Every year when I watch RHS Chelsea Flower Show, I love to see multiple gold medal award winner, Avon Bulbs’ stand, and especially their display of Alliums. These wondrous orbs fill me with awe and inspiration whenever I see them gently bobbing in a garden, and they are great for bees and butterflies.
Allium bulbs are generally planted in early autumn and will flower the following year, and for a few subsequent years if they are prevented from self-seeding. Some develop seed pods which need removing, to prevent the black seeds escaping, which will create a sea of grass-like seedlings.
Dried Allium christophii – image myhespiridesgarden.wordpress.com
Dried flower heads at the end of the season can be left and look attractive in the garden, or you could cut them to display indoors. Plants can be lifted and divided after the plants have died back. Of course, now that the weather is warmer, you can buy allium plants from garden centres and nurseries, ready to plant out.
These hardy spheres require a sunny location with a well drained soil. Pale coloured alliums in particular really prefer a warm spot in the garden. They do not like being cold or in waterlogged ground. In the springtime feed alliums with a potash rich fertiliser.
Alliums in a mixed border -image thespruce.com
Also known as ornamental onions, these flowers come in a variety of sizes and shades of blue, purple, white and yellow. Depending on their height they look fantastic grown in a mixed border, and they also do very well in pots. Mix equally parts of grit with compost and John Innes number 3. They look stunning in a formal garden or cottage garden as they are so versatile.
Allium ‘Purple Sensation’ – image abuzzandaflutter.com
Alliums suffer from the same diseases as onions; onion white rot and downy mildew – but generally they do not suffer from this when planted in a border. Do not plant them in a bed where onions have previously been grown.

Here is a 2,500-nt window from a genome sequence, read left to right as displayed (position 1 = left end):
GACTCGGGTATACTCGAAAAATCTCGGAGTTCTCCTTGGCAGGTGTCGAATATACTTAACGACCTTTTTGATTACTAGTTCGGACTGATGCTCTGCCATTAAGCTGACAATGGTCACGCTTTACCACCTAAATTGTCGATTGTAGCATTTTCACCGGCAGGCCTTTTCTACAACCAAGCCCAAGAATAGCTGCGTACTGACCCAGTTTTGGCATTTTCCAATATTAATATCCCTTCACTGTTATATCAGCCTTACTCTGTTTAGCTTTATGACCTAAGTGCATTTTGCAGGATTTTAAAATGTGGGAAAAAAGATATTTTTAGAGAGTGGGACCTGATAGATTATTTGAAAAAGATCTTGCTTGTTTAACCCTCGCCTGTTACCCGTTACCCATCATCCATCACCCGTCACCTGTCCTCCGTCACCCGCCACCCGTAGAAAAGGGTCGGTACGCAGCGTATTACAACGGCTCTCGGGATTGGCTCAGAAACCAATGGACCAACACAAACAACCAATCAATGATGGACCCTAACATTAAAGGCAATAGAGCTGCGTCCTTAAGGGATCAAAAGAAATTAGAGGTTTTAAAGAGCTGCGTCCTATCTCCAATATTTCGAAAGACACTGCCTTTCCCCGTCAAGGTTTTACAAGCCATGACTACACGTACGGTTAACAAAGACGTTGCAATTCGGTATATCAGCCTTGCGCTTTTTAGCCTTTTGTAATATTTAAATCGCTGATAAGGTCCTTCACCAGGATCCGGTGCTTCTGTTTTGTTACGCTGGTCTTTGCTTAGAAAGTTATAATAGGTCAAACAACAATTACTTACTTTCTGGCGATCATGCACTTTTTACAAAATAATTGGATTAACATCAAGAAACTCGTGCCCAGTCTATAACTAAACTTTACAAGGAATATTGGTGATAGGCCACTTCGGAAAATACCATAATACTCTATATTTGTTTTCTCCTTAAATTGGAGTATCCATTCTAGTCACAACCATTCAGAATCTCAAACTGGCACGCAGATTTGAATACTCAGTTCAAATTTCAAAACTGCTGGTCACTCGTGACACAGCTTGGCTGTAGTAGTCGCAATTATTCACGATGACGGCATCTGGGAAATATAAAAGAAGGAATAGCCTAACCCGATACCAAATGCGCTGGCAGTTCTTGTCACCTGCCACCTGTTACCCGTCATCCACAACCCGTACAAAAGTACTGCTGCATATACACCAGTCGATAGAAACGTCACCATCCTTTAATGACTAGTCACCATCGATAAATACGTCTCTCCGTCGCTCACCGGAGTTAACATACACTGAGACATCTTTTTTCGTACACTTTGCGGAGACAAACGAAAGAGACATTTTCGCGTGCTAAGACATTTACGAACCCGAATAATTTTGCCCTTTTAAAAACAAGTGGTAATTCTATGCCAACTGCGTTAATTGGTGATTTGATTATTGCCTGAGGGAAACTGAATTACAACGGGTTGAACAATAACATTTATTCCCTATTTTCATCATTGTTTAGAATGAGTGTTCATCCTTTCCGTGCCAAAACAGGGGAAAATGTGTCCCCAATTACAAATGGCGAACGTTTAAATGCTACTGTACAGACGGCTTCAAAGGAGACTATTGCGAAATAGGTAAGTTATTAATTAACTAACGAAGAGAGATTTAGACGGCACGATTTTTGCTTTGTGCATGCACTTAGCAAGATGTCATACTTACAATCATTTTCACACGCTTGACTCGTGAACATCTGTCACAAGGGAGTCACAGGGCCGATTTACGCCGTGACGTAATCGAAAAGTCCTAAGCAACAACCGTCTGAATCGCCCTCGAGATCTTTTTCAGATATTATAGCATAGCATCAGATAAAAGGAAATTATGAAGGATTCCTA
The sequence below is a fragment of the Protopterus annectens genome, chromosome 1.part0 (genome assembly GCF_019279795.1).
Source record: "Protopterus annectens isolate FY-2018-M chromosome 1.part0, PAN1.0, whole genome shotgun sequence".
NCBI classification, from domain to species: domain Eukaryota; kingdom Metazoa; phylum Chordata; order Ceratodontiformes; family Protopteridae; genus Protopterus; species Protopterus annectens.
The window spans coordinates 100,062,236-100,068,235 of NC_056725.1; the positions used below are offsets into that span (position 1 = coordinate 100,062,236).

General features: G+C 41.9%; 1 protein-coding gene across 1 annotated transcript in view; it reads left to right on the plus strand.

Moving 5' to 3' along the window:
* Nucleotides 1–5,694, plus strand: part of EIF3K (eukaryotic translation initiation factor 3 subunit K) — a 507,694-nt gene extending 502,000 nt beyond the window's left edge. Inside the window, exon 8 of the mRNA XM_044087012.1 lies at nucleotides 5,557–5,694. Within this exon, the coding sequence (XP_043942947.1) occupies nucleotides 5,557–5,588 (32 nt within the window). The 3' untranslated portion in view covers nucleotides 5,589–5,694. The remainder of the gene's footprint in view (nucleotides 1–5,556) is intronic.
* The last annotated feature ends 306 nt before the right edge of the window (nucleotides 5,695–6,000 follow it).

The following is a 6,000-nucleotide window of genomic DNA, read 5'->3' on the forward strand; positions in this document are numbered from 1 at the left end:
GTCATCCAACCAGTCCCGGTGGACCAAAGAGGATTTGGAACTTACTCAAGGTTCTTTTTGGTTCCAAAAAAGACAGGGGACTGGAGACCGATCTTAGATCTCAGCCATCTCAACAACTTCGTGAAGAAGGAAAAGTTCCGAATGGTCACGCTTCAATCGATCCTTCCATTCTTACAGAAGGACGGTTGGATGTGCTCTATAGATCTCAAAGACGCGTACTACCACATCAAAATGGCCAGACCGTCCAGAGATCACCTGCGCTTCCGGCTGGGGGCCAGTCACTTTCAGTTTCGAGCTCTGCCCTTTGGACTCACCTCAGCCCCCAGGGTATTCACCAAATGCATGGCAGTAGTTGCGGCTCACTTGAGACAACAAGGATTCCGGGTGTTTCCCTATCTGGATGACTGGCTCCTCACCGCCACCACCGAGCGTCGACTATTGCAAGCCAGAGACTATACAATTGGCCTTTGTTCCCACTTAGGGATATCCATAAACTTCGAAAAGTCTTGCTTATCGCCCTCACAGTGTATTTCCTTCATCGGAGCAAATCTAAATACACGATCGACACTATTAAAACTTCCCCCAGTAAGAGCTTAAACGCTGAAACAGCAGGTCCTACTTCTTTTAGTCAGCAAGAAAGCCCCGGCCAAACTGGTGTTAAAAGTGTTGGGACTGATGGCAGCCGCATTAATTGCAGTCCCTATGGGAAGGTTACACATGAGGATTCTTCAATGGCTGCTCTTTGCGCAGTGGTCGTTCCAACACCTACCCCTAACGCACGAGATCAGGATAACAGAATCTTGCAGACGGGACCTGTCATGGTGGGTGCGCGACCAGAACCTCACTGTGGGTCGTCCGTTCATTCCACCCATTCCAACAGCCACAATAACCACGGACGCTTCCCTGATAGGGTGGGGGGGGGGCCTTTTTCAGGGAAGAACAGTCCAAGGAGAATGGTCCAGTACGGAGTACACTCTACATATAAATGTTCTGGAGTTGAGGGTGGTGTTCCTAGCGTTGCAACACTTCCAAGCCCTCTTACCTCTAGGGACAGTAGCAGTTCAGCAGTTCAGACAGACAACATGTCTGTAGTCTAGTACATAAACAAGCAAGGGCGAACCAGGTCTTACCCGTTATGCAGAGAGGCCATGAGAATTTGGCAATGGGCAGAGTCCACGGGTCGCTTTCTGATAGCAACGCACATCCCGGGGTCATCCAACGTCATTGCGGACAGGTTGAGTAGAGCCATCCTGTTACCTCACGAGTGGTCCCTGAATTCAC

When planting alliums in a mixed border, they work really well with Roses, Peonies, Hostas, Ferns, under trees and around shrubs. Small alliums along with Chives look great at the edge of a border. The tallest, sculptural alliums give good focal points to borders and draw the eye around the bed. As alliums have such stiff stems they do not need staking. Growing Alchemilla mollis and low growing hardy Geraniums around them help to hide their foliage as it begins to turn shabby once they start to flower.
Alliums also look fantastic in the vegetable garden, especially planted around fruit bushes. When weaving alliums through a mixed border it is good to plant en masse, though some hybrids can be very expensive, so plant the cheaper varieties when using this method. It is of course cheaper to plant bulbs than buying individual plants, so you can add this to your plan for the autumn, no doubt it will be here before we know it.
Allium ‘Purple Rain’ – image Lokar & Knolar
Some popular varieties that you might like to grow; Allium ‘Purple Rain’ has an open head of intense dark purple. Allium hollandicum ‘Purple Sensation’ has deep purple spheres that appear just after late flowering Tulips. They fade quickly but are beautiful and give weeks of interest. Allium ‘Ambassador’ has a six inch head of purple stars that flower throughout June and July. They are robust and reliable and do not produce seed.
Allium ‘Mount Everest’ – image dutchgrown.com
Hybrid, Allium ‘Mount Everest’ has white heads that measure 5 inches and grow just under a metre in height. They are often planted in front of Yew as it creates a great backdrop. Allium ‘Gladiator’ is another hybrid that forms a lilac coloured ball, and Allium ‘Firmament’ produces deep purple flowers with a metallic sheen.
Allium ‘Globemaster’ – image gebrvalkering bv
Allium ‘Globemaster’ is a shorter variety with very large heads, they often give a second flush of flowers and their foliage is tidier than others. Allium ‘Giganteum’ reaches over a metre in height, with the purple flower being the size of a grapefruit.
A mix of white and purple Allium ‘Giganteum’ from freshflowersdelivered.co.uk